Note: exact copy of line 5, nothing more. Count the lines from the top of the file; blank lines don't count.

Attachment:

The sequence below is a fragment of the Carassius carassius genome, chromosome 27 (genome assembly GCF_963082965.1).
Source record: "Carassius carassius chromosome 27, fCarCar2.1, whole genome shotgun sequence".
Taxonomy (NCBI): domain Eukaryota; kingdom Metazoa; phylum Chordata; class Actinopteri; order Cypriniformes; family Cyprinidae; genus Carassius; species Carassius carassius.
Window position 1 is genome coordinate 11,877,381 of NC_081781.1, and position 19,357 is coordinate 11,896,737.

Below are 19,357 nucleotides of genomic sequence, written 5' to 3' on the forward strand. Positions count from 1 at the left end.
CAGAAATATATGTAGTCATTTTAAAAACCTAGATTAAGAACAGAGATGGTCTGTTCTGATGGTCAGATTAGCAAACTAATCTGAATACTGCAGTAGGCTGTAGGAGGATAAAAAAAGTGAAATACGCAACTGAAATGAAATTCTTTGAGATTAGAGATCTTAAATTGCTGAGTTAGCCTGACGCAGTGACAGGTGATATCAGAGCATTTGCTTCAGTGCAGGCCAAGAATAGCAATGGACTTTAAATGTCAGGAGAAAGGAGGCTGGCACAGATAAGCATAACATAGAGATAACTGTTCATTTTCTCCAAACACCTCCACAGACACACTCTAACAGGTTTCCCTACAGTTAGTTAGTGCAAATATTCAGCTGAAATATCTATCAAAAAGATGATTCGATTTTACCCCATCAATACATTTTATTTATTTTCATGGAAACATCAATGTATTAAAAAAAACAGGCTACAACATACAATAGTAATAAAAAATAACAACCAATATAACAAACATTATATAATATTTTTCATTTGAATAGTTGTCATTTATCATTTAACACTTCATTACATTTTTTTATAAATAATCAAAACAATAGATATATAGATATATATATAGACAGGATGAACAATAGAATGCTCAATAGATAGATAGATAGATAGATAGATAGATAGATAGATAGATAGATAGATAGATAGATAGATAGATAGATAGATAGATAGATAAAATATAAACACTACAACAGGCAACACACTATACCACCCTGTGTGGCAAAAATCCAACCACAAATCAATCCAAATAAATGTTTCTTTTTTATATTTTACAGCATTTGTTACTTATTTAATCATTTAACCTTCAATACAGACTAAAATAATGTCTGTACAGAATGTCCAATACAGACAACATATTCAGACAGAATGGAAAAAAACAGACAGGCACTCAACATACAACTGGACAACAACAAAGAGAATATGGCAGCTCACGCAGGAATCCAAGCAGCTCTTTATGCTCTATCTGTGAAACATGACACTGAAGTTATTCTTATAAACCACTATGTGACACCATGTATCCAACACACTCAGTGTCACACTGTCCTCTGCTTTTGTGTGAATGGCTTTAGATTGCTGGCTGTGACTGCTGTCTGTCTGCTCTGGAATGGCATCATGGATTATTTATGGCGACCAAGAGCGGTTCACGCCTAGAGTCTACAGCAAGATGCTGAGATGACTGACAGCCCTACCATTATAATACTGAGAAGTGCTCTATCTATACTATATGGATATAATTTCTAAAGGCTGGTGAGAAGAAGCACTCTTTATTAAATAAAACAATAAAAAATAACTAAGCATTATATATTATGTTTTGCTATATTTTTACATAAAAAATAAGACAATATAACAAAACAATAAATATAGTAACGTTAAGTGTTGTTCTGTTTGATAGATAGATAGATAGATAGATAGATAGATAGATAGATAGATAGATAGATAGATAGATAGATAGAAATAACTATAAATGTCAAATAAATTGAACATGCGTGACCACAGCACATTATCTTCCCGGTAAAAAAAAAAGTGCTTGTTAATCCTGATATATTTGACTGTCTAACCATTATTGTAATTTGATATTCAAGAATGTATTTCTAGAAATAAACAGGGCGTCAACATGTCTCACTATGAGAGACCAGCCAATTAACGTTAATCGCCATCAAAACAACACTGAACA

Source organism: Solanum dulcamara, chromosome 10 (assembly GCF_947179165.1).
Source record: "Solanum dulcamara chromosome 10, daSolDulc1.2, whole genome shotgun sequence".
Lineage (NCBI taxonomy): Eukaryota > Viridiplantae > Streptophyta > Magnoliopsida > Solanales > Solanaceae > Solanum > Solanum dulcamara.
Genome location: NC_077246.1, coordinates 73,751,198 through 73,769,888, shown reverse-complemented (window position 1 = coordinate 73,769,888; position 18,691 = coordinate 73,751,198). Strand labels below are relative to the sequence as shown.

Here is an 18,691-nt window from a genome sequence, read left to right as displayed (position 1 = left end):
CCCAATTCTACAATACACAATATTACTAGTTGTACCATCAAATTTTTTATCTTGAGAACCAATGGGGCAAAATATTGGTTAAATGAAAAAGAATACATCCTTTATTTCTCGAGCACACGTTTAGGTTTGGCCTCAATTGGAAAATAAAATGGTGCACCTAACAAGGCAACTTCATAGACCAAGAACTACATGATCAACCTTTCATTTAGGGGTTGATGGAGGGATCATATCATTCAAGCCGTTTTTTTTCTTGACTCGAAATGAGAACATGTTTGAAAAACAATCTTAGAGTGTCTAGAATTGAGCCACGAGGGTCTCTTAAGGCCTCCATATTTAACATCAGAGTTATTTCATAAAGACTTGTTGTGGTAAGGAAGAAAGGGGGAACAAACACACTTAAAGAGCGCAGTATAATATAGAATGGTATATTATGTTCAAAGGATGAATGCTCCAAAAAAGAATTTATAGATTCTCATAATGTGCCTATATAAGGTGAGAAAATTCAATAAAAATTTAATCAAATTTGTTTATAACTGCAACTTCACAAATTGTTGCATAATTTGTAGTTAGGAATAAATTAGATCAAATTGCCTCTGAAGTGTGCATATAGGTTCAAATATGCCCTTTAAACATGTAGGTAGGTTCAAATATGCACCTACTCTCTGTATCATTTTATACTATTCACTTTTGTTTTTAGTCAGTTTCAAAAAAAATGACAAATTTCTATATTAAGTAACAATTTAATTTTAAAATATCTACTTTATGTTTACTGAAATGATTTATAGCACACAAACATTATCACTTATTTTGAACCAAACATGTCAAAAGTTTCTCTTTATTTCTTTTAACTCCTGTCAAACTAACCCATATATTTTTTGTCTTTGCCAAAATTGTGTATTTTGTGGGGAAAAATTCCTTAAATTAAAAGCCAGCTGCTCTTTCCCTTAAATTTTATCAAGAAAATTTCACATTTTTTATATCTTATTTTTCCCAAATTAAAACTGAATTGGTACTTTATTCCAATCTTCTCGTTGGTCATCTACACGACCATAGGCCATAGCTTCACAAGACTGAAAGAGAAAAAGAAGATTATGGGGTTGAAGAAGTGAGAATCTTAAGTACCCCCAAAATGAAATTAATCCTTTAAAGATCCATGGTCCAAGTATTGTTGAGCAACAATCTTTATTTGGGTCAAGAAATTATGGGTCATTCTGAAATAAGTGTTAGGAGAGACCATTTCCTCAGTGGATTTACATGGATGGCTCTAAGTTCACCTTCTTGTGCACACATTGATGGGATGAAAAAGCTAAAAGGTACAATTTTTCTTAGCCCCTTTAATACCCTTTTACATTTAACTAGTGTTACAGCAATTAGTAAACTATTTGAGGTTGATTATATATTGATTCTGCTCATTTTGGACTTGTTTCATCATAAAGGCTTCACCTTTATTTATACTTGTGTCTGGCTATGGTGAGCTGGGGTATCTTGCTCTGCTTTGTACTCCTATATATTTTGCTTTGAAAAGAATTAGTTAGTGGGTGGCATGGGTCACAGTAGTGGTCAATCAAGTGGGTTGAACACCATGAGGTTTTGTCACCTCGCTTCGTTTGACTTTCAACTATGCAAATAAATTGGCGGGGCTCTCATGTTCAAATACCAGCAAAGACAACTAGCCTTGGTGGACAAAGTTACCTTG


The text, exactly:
Below are 19,357 nucleotides of genomic sequence, written 5' to 3' on the forward strand. Positions count from 1 at the left end.